LANCASTER NH — Work crews hustled through the fall to complete major structural renovations on the historic Parker J. Noyes building in Lancaster.
“We are really so grateful for how hard everyone has worked and how the Garland Mill team has coordinated all the moving pieces,” said Julie Renaud Evans, program director for the Northern Forest Center, which owns the building.
The non-profit Northern Forest Centerpurchased the 11,000-square-foot building on Main Street in 2018 as part of its Community Investment work. The renovation will create retail space on the first floor and apartments on the second and third floors, supporting Lancaster’s role as an economic hub for the North Country. The building is listed on the NH State Register of Historic Places.
“Like most renovation projects, we found some surprises,” said Evans. “We discovered some old fire damage in the rafters and determined we needed a full foundation under the back end of the building.”
The date of the fire is unknown, but it charred beams on the second floor. HEB Engineers prescribed reinforcements to eliminate any possible problems in the future, and Garland Mill and Canton Construction quickly put the reinforcements in place.
The other big surprise was that the rubble foundation at the east end of the building could not be stabilized enough to be used. With fall temperatures dropping quickly, Garland Mill, which is managing the project for the Center, raced to pull together designer Stuart Anderson of Alba Architects, HEB Engineers, excavator Dave Chessman of Lancaster, and concrete contractor Bob Barnes to plan and construct the new foundation.
“We used steel beams to lift the east half of the building,” said Southworth, “then had to excavate the dirt and rubble foundation so we could pour concrete frost walls and put the building back down. We had to move fast because it’s difficult to pour concrete in cold weather.” The town assisted and closed Bunker Hill Street on a Saturday so that Geddy’s Building Movers could install steel I-beams and cribbing to jack up the building.
Over the next month, the team poured the footings, slab and frost walls and Geddy’s removed the I-beams and cribbing in early December. “It was really great teamwork,” said Renaud Evans. “We had to get it done fast before it got too cold, and we did it!”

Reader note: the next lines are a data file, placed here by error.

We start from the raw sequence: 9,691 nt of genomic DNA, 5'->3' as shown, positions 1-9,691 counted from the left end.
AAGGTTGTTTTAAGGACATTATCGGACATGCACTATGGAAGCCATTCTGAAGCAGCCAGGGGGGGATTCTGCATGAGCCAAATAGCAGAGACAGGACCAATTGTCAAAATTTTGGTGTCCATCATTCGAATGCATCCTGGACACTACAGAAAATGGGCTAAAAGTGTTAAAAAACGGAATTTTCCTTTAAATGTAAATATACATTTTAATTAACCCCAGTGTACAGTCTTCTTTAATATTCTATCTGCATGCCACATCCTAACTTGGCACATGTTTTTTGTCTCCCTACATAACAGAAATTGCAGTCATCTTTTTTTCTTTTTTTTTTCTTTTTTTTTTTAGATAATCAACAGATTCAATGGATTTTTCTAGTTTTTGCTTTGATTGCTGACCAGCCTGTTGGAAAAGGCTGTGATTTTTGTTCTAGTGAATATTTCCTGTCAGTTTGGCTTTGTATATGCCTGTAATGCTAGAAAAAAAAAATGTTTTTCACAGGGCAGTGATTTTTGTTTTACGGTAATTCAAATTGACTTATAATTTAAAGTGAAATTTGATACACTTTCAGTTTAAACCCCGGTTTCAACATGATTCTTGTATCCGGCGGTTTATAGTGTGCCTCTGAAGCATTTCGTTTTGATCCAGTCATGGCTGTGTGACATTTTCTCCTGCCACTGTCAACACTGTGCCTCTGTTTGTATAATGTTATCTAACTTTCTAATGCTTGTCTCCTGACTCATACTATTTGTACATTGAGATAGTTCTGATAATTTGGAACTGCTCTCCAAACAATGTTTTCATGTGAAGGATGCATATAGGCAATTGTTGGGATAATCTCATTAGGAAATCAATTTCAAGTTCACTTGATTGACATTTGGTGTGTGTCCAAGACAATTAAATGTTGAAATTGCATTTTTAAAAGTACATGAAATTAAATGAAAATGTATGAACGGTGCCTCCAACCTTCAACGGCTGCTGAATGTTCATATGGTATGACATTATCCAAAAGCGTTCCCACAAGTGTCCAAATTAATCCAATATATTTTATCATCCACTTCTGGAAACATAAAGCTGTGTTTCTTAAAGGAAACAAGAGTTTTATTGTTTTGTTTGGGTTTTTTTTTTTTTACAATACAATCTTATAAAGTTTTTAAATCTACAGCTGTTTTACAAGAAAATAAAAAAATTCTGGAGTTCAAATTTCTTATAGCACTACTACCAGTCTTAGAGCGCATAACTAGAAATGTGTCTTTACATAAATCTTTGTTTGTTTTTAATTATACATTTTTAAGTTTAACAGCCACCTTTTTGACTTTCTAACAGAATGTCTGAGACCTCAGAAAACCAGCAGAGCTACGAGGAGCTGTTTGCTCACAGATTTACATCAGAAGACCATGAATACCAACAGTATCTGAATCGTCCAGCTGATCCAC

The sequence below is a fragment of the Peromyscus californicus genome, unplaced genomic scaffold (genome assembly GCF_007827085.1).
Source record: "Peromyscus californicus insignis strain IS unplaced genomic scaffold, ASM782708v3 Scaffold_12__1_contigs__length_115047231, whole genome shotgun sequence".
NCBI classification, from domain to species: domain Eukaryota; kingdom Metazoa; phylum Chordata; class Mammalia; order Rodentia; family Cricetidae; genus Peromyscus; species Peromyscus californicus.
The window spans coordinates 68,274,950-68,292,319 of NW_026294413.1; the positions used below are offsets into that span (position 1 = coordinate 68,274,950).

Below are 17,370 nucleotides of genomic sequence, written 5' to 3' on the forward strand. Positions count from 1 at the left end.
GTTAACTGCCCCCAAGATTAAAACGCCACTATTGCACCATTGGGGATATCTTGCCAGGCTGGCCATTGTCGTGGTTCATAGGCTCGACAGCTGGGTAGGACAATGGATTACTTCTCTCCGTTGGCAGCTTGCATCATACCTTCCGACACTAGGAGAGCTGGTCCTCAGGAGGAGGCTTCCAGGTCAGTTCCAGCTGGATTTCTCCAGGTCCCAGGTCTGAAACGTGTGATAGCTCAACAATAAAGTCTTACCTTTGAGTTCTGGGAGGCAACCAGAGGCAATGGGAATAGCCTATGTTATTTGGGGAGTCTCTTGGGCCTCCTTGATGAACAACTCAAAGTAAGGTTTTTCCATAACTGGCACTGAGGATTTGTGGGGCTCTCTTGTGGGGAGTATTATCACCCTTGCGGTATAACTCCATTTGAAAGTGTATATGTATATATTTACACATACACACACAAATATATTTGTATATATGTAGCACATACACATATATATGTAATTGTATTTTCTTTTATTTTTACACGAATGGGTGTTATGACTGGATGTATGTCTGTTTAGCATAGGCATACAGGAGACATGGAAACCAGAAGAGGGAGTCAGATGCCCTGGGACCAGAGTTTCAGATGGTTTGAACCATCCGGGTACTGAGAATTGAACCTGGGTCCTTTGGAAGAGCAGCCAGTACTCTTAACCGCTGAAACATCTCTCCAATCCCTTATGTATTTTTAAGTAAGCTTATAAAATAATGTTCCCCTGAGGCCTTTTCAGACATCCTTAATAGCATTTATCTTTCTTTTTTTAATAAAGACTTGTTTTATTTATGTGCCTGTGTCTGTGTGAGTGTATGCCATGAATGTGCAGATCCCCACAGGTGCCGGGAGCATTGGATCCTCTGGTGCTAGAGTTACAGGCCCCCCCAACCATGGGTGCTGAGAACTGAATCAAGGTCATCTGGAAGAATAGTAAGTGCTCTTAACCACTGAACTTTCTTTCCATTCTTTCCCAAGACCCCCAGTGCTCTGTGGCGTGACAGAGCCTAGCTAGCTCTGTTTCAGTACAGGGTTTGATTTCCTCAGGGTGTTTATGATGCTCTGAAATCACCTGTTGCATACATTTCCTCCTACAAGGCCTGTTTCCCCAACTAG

The old foundation held another surprise: Chessman turned up an intact ceramic bottle from six feet below the road grade while he was digging footings for the north frost wall. “We thought we’d already found all the architectural salvage on the site, but then we found this cool bottle,” said Southworth. “I couldn’t believe it was in one piece. In the construction world, we say Dave has ‘soft hands.’ There aren’t many excavators who could have gotten that bottle out in once piece.”
Greg Mitchell and his team from Commonwealth Construction of Lancaster installed structurally insulated sheathing and the historically accurate Pella windows in the front half of the building, while Cantin Construction of Northumberland framed the west apartments on the second and third floors. Sheathing and window replacement continues now that the new foundation is complete.
With framing in place upstairs, Lewis Cassidy and his crew from McGee Company have begun installing plumbing. “Things are really humming now,” said Southworth. Later McGee Company will also install ventilation, heating and air conditioning.
Cantin Construction will begin framing for the first floor, where Taproot Farm & Environmental Education Center, a Lancaster nonprofit, will move in the spring to provide more space for its food hub and gleaning program.
The project has attracted statewide support, as well as strong local support through two crowdfunding campaigns. Donors of cash or in-kind contributions to date include: Britton Lumber; Coos Economic Development Corporation; Cloutier Lancaster Redevelopment, LLC; Downs Rachlin Martin, PLLC; Geo M Stevens & Son Co.; HEB Engineers;Horizon Engineering; Madelaine G. von Weber Trust; Mascoma Bank Foundation; Neil and Louise Tillotson Fund of the NH Charitable Foundation; NH Community Development Finance Authority; NH Division of Historical Resources; NH Land and Community Heritage Investment Program; NH Preservation Alliance, through the Northern Border Regional Commission’s NHEP grant; Mascoma Bank Foundation; Northeast Heritage Economy Program; Northern Border Regional Commission; Northern Forest Center Lancaster Advisory Group; Peter Powell Real Estate; Eversource Energy; Taproot Farm & Environmental Education Center; Town of Lancaster; Trividia Manufacturing Solutions; Weyerhaeuser Giving Fund; and You Have Our Trust Fund.
The Center has secured significant financing for this $2.9-million project, including a mix of tax credits, public and foundation grants, charitable gifts and impact investments. Based on funds raised to date, $100,000 or 3 percent of the funding is from federal sources; $2.8 million or 97 percent is expected to come from non-federal sources.
The Center’s Lancaster Main Street Fund is attracting investors who want to put their money to work to benefit the community while also receiving a financial return on their investment. For opportunities to support the project, please contact Lila Thorne at 603-933-2159 or email@example.com.
The Northern Forest Centeris a regional innovation and investment partner creating rural vibrancy by connecting people and economy to the forested landscape.